I’m sitting here in Canada, a vast country with an ever-debated culture. Part of that debate is our collective, enduring love of hockey, one that sometimes puzzles me. It’s not unheard of to read sentiments like “Hockey, what is wrong with you?” or “Hockey, I’m through with you” in major Canadian publications in recent years. There are also subsets that are rather grim about its future. Lawrence Martin of the Globe and Mail writes: “In the context of its celebrated history, our national sport is clearly past its prime, clearly on the decline … Hockey’s heyday was the Cold War era, 1950 to 1990. It was then that … hockey became an identity sport, occupying a role in society much grander than that of a game.”
Ah, identity. So this is why hockey, and sports in general, endure even in the face of the above takes, rising ticket prices, alleged growing disinterest, and declining enrollment. This is also presumably why hockey is inextricably linked to the cultures of many other countries, a handful of whom produce some of the jazziest players in the world. Regardless of place, hockey is a marker of personal and community identity. It’s not just “Canada’s game”; it’s a massive, global, community fan experience. Paul Greenberg gets it right: “Sports doesn’t need to create advocates — the type of customer that most companies can only wish they had. Sports has them by the millions. They’re called fans.”
And these fans are personally invested.
Loyal, good sports fans are resilient, touting their teams even in times of struggle. Their unshakable allegiance might result from a coming-of-age experience with a brand. It might also result from a steadfast study of stats. Or, it may simply be related to seeking an identity and sense of place among strangers, who likewise need heroes and aspirations. This is why I’ve always regarded sports fans as a distinct “customer” base, and among the most influential (especially in the social media era). As their customer identities are neatly entwined with the teams they cheer for, any interactions with the team brand (live game experiences, ticket purchases, digital and mobile offerings) are of consequence. So, when fans rally, it can wield an immense power: The sports-fan customer base can be divisive, or conversely, a vehicle for uniting communities. Even accompanying businesses, like Nike, alternately take the heat and feel the love, all because of how deeply sports brands are connected to the emotions and identities of a sobering amount of people.
Storytime: The Day the Montreal Canadiens Scored a Fan for Life
In my family, the Montreal Canadiens (or, the Habs) are our team. My grandfather would, twinkle-eyed, tell of the thrill of watching hockey on live TV for the first time (and seeing his hero Maurice Richard through the lens of a wavering black-and-white screen), which inspired him to water down the backyard every winter and get his kids skating at “rocket” speed.
And then there is my father-in-law, Ted, born into a family of hockey enthusiasts. His first physical exposure to hockey came via playing the game as soon as he was able to shoulder the gear. But, at this point, he bore no allegiance to any particular team. This would soon change:
In the early, frigid winter of 1958 in Ottawa, Canada, Ted’s father Morley braved a chilly journey to mail an important, pointed letter to the Montreal Canadiens regarding his son, Ted. Now, this was a time before more efficient communications technologies existed; relative to today’s prolific multichannel customer service offerings, there was considerably less choice in the late fifties.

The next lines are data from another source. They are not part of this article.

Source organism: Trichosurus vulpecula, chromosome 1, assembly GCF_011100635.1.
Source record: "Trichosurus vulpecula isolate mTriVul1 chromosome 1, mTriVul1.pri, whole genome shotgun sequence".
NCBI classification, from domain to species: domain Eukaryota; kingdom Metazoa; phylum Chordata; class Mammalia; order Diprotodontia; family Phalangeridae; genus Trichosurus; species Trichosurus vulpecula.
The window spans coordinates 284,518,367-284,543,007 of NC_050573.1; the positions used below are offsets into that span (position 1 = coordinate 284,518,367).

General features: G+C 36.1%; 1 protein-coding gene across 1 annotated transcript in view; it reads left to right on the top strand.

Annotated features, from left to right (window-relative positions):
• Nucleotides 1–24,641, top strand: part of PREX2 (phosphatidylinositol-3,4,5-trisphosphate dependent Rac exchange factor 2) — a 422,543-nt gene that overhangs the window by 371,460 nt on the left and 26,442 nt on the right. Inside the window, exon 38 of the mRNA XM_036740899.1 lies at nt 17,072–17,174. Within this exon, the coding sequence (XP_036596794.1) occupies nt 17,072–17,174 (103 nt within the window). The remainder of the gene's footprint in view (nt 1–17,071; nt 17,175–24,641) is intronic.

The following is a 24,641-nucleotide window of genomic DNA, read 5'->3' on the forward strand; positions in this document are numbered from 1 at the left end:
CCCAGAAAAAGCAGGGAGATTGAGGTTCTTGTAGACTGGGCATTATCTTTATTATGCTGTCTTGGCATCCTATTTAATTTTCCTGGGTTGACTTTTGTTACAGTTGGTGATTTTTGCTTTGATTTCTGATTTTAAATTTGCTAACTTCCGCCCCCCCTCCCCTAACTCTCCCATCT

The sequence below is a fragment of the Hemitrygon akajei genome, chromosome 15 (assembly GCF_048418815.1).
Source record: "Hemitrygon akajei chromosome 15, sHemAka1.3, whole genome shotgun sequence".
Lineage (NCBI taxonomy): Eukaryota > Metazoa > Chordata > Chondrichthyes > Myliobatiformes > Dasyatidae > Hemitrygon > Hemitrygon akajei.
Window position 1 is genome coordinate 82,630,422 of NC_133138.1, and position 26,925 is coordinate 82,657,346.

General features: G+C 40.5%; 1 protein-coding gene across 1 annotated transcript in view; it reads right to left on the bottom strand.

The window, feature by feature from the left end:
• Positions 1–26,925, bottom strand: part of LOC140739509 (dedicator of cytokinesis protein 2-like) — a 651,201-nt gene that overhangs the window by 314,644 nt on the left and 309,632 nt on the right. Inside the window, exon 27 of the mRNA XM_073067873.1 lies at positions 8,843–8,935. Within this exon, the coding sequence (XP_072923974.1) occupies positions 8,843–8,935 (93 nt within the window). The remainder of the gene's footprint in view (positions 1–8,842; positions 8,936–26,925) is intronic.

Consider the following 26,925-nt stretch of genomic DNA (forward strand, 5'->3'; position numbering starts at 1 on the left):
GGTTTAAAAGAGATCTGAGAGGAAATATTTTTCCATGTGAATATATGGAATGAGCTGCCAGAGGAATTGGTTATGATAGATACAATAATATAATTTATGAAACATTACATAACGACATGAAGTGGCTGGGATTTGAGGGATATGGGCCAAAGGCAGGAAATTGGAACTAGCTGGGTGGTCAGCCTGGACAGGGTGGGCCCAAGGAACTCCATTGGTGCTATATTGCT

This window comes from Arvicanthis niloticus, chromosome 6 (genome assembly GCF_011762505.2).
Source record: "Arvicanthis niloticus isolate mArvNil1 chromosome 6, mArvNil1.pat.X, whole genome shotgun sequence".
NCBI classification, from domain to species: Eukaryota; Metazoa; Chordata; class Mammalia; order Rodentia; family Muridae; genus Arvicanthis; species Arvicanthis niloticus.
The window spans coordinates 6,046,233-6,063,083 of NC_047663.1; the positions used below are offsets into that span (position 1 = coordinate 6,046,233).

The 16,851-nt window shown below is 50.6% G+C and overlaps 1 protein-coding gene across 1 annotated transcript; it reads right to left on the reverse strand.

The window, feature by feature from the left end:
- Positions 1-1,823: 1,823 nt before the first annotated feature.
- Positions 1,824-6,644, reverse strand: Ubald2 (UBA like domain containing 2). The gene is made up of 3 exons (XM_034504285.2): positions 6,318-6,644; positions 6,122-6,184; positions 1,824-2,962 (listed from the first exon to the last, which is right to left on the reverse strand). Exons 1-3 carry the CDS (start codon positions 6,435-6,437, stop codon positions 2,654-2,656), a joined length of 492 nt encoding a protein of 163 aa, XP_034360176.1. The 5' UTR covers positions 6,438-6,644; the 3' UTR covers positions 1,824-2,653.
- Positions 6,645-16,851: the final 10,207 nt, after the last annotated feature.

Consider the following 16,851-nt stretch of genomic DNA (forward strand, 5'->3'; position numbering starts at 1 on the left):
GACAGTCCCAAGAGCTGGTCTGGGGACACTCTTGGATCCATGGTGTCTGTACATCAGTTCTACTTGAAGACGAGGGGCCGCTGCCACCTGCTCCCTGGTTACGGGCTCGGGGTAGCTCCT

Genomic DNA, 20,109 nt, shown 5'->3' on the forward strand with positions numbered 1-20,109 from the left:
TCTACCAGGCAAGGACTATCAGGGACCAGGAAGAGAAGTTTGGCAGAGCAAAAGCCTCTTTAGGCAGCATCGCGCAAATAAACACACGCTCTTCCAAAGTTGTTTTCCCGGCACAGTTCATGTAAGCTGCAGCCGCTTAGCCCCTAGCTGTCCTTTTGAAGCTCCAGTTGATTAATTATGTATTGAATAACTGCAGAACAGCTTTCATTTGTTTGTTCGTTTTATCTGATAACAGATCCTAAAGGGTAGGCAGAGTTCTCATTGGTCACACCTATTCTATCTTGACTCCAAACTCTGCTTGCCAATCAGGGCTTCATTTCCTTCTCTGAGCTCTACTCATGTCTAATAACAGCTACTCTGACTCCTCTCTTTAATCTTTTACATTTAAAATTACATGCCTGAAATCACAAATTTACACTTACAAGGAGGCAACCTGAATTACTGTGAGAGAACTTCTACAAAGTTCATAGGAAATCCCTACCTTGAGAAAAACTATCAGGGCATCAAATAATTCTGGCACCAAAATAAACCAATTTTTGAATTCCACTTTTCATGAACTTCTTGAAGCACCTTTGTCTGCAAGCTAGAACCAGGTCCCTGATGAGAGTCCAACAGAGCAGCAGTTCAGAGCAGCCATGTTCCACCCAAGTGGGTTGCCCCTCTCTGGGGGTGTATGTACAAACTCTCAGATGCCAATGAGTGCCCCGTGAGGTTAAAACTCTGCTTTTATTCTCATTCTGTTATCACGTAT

Morley’s letter was a basic service query: My son, Ted, has a birthday in March; I want to take him to a game in Montreal. How might I be able to purchase some tickets?
Shortly after, he received an envelope in the mail. The sender? Ken Reardon, then Vice President of the Canadiens (and who has since been inducted into the Hockey Hall of Fame). Enclosed in the envelope, in response to this simple customer service query, were a few items that would seal the Habs-fan-for-life deal in the Donaldson household:
- A personal letter from Ken Reardon;
- Autographed photographs of the entire Montreal Canadiens roster; and
- Tickets for a Saturday game against the Chicago Black Hawks at the Montreal Forum close to Ted’s birthday.
Because of this extraordinary, unexpected, and generous customer service gesture (and person-to-person response to a service inquiry, especially over snail mail), at this particular game, the family were able to see Bobby Hull play live in his rookie season, and catch the legendary “Rocket Richard” in all his glory. (Montreal won 4-1.) From that moment forward, Ted was officially, and unapologetically, a Habs fan. (And from that moment forward, so were all of us destined to be.)
The Habs’ ‘letter gesture’ signals an effective way to engage with customers when they reach out for help: Go above and beyond. As sports teams are, like it or not, entwined with customers’ identities, it’s integral for sports brands to aim for extraordinary customer experience offerings. They have the power to ensure fans for life.
While it is probably impossible to service every sports fan in the same way today (digital reach has meant millions rather than thousands or even hundreds of fans), nurturing a customer base doesn’t have to mean handwritten letters from head honchos: It could extend to the mobile and digital experience you provide fans; the technologies you employ that nurture fan experiences; and the emboldening of your customer service offerings. (May we also suggest finding a strategy to lower ticket prices? *wink*)
So, here’s the thing: Sports are not just about sport. They are about identity, people, aspirations, nostalgia, community, and experiences. They are deeply personal. This is certainly why creating a winning customer experience, one that is story-time worthy, should be your ultimate goal.